Episodes of Cerebral Maloxygenation in Comatose Patients
Prevention of secondary cerebral ischemia is a main objective in the treatment of comatose patients. In spite of considerable progress made by monitoring of intracranial pressure (ICP), arterial blood pressure, and cerebral perfusion pressure (CPP), episodes of cerebral maloxygenation still occur [3, 8, 11–13]. Measurement of cerebral blood flow would add valuable information, but available methods are not suitable for bedside use and yield only intermittent values. Monitoring of venous oxygen saturation in the jugular bulb allows continuous assessment of cerebral oxygenation [1, 4, 6, 13]. Normal values of jugular venous oxygen saturation (SJVO2) range between 55% and 75%. A SJVO2 of less than 55% is considered critical and one of 50% or below indicates an insufficient cerebral oxygenation. This coincides with an increase in the arteriovenous lactate difference. This study investigated the occurrence and frequency of episodes of desaturation in comatose patients and analyzed possible causes of cerebral maloxygenation. Additionally, pCO2 and CPP were systematically varied in some patients to study the effects on SJVO2.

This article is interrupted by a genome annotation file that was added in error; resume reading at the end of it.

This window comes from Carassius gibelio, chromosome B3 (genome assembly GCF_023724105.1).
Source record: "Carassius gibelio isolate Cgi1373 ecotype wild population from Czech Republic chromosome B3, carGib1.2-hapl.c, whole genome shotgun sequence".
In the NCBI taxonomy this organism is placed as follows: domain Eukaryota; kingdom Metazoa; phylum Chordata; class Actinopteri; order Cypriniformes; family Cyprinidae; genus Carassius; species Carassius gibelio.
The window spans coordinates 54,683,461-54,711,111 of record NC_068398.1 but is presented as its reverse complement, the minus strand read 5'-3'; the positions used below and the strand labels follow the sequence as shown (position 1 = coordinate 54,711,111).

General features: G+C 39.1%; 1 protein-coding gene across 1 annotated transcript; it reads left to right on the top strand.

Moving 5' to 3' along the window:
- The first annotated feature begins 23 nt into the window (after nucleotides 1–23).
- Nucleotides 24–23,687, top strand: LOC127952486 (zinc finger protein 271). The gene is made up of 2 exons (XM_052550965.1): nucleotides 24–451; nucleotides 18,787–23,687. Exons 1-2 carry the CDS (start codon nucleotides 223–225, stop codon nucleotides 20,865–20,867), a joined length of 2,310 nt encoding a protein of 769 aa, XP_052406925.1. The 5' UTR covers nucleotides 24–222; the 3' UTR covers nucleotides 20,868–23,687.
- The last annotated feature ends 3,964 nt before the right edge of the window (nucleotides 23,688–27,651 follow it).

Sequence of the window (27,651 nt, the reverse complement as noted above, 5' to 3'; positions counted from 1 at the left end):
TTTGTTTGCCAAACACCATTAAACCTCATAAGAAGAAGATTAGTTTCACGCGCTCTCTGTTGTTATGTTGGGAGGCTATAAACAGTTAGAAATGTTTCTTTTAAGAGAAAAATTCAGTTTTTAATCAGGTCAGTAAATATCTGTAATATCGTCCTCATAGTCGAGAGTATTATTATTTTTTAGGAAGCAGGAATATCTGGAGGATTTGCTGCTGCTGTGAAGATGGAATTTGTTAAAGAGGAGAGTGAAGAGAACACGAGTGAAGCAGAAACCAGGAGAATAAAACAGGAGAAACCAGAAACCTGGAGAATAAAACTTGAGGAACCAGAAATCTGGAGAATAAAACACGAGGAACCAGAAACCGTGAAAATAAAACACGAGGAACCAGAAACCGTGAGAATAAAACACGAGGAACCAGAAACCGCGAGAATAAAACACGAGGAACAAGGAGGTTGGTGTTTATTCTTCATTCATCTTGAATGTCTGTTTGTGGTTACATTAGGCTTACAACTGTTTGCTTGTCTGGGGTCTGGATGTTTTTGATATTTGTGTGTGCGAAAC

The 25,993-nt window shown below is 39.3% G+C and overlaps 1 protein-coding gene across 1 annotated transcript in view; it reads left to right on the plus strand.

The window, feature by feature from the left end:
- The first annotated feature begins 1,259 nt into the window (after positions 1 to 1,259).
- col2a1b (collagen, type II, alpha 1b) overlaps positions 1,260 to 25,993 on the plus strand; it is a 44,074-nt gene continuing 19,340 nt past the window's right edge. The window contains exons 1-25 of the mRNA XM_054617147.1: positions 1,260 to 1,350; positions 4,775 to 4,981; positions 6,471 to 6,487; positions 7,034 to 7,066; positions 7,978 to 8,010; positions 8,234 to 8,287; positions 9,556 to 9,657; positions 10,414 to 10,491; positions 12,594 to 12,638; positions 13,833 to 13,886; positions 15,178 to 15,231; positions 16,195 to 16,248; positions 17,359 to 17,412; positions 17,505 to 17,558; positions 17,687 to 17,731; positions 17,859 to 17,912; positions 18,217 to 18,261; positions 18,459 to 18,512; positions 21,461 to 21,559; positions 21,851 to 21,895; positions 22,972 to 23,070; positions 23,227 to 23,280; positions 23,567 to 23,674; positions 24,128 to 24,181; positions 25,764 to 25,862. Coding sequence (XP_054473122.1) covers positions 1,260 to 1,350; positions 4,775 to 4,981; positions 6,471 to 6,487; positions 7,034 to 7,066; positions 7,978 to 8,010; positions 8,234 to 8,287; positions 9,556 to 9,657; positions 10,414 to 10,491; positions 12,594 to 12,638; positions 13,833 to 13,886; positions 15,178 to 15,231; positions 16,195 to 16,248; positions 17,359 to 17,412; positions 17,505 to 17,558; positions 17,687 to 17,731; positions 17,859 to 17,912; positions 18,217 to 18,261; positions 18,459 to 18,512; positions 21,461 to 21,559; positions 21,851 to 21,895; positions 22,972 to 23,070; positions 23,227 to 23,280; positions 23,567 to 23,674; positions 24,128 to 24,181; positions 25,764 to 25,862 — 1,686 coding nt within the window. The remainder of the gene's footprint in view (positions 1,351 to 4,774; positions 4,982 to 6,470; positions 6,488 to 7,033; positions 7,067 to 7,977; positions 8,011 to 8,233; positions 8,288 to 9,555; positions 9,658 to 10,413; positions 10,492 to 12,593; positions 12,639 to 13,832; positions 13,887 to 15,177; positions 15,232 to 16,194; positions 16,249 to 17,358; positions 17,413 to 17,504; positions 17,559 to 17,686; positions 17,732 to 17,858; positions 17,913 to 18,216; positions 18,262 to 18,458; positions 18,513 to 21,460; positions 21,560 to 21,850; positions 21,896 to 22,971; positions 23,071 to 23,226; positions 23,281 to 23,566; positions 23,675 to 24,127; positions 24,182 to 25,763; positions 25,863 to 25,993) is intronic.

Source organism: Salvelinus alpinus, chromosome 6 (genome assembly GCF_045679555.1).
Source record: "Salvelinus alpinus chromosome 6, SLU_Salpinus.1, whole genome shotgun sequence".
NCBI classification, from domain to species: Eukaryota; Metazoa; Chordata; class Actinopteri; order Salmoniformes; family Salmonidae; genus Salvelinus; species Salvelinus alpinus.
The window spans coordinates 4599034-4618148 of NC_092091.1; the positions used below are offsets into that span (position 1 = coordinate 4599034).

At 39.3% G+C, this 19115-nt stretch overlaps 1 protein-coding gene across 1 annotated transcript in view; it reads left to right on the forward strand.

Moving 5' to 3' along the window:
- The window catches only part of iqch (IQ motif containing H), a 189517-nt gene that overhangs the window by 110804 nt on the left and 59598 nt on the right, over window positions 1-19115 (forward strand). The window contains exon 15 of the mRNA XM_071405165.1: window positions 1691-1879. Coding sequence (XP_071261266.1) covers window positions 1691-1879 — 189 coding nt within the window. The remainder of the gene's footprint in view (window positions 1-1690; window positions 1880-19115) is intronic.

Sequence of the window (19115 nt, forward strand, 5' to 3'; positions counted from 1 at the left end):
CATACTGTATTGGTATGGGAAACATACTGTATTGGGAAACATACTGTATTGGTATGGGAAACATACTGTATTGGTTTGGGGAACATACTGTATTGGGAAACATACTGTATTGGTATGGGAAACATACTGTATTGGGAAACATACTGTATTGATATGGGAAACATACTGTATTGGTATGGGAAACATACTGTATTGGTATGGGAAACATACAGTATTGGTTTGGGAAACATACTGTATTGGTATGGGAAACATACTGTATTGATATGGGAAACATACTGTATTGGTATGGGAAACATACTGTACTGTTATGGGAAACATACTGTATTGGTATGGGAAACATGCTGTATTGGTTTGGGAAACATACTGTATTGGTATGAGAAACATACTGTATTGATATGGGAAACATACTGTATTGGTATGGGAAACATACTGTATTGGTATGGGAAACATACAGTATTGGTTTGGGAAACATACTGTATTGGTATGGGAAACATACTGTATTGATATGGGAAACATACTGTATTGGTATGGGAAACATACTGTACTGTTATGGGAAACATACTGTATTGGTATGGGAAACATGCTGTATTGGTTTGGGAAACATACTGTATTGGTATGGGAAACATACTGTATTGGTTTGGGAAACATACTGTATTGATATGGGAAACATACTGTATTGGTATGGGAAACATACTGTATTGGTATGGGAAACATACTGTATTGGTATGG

KeywordsCerebral Perfusion Pressure Severe Head Injury Jugular Bulb Acute Brain Injury Comatose Patient
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